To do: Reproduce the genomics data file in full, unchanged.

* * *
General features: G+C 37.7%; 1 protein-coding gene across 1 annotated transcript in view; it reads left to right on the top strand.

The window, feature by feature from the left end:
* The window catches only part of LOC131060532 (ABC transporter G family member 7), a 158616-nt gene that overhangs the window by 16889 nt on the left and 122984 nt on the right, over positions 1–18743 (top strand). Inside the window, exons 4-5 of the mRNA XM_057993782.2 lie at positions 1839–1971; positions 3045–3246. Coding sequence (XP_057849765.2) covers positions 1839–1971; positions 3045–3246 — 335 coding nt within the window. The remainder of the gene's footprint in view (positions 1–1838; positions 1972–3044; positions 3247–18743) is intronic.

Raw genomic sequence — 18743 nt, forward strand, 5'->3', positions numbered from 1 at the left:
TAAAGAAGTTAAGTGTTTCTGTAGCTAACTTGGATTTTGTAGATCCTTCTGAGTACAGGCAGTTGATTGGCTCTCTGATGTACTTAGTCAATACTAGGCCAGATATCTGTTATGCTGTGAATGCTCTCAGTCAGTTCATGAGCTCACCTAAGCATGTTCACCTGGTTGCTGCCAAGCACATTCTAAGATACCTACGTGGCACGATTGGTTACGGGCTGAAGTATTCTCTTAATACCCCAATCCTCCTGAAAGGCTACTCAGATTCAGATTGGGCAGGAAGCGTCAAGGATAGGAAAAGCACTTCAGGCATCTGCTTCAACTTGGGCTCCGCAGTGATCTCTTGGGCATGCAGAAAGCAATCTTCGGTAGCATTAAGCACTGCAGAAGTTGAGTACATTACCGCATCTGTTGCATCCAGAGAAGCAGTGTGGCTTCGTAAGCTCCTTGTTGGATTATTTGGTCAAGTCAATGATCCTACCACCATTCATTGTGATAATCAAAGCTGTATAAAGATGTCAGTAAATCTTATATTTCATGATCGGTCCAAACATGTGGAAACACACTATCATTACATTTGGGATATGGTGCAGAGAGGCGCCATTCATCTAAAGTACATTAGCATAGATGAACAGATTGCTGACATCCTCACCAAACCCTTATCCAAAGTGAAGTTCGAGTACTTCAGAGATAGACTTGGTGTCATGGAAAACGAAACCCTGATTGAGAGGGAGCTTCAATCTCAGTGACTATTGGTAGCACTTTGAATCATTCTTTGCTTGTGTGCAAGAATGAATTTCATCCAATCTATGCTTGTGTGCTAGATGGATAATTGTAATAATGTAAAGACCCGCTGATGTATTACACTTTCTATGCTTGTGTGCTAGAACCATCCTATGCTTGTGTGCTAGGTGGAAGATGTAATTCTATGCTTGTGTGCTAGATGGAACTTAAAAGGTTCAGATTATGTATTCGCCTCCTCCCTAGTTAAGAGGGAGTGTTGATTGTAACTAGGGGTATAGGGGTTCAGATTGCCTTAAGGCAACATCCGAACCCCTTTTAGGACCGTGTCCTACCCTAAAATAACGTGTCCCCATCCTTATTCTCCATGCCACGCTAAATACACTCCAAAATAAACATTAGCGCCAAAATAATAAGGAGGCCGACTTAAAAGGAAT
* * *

General features: G+C 37.7%; 1 protein-coding gene across 1 annotated transcript in view; it reads left to right on the top strand.

The window, feature by feature from the left end:
* The window catches only part of LOC131060532 (ABC transporter G family member 7), a 158616-nt gene that overhangs the window by 16889 nt on the left and 122984 nt on the right, over positions 1–18743 (top strand). Inside the window, exons 4-5 of the mRNA XM_057993782.2 lie at positions 1839–1971; positions 3045–3246. Coding sequence (XP_057849765.2) covers positions 1839–1971; positions 3045–3246 — 335 coding nt within the window. The remainder of the gene's footprint in view (positions 1–1838; positions 1972–3044; positions 3247–18743) is intronic.

Raw genomic sequence — 18743 nt, forward strand, 5'->3', positions numbered from 1 at the left:
TAAAGAAGTTAAGTGTTTCTGTAGCTAACTTGGATTTTGTAGATCCTTCTGAGTACAGGCAGTTGATTGGCTCTCTGATGTACTTAGTCAATACTAGGCCAGATATCTGTTATGCTGTGAATGCTCTCAGTCAGTTCATGAGCTCACCTAAGCATGTTCACCTGGTTGCTGCCAAGCACATTCTAAGATACCTACGTGGCACGATTGGTTACGGGCTGAAGTATTCTCTTAATACCCCAATCCTCCTGAAAGGCTACTCAGATTCAGATTGGGCAGGAAGCGTCAAGGATAGGAAAAGCACTTCAGGCATCTGCTTCAACTTGGGCTCCGCAGTGATCTCTTGGGCATGCAGAAAGCAATCTTCGGTAGCATTAAGCACTGCAGAAGTTGAGTACATTACCGCATCTGTTGCATCCAGAGAAGCAGTGTGGCTTCGTAAGCTCCTTGTTGGATTATTTGGTCAAGTCAATGATCCTACCACCATTCATTGTGATAATCAAAGCTGTATAAAGATGTCAGTAAATCTTATATTTCATGATCGGTCCAAACATGTGGAAACACACTATCATTACATTTGGGATATGGTGCAGAGAGGCGCCATTCATCTAAAGTACATTAGCATAGATGAACAGATTGCTGACATCCTCACCAAACCCTTATCCAAAGTGAAGTTCGAGTACTTCAGAGATAGACTTGGTGTCATGGAAAACGAAACCCTGATTGAGAGGGAGCTTCAATCTCAGTGACTATTGGTAGCACTTTGAATCATTCTTTGCTTGTGTGCAAGAATGAATTTCATCCAATCTATGCTTGTGTGCTAGATGGATAATTGTAATAATGTAAAGACCCGCTGATGTATTACACTTTCTATGCTTGTGTGCTAGAACCATCCTATGCTTGTGTGCTAGGTGGAAGATGTAATTCTATGCTTGTGTGCTAGATGGAACTTAAAAGGTTCAGATTATGTATTCGCCTCCTCCCTAGTTAAGAGGGAGTGTTGATTGTAACTAGGGGTATAGGGGTTCAGATTGCCTTAAGGCAACATCCGAACCCCTTTTAGGACCGTGTCCTACCCTAAAATAACGTGTCCCCATCCTTATTCTCCATGCCACGCTAAATACACTCCAAAATAAACATTAGCGCCAAAATAATAAGGAGGCCGACTTAAAAGGAAT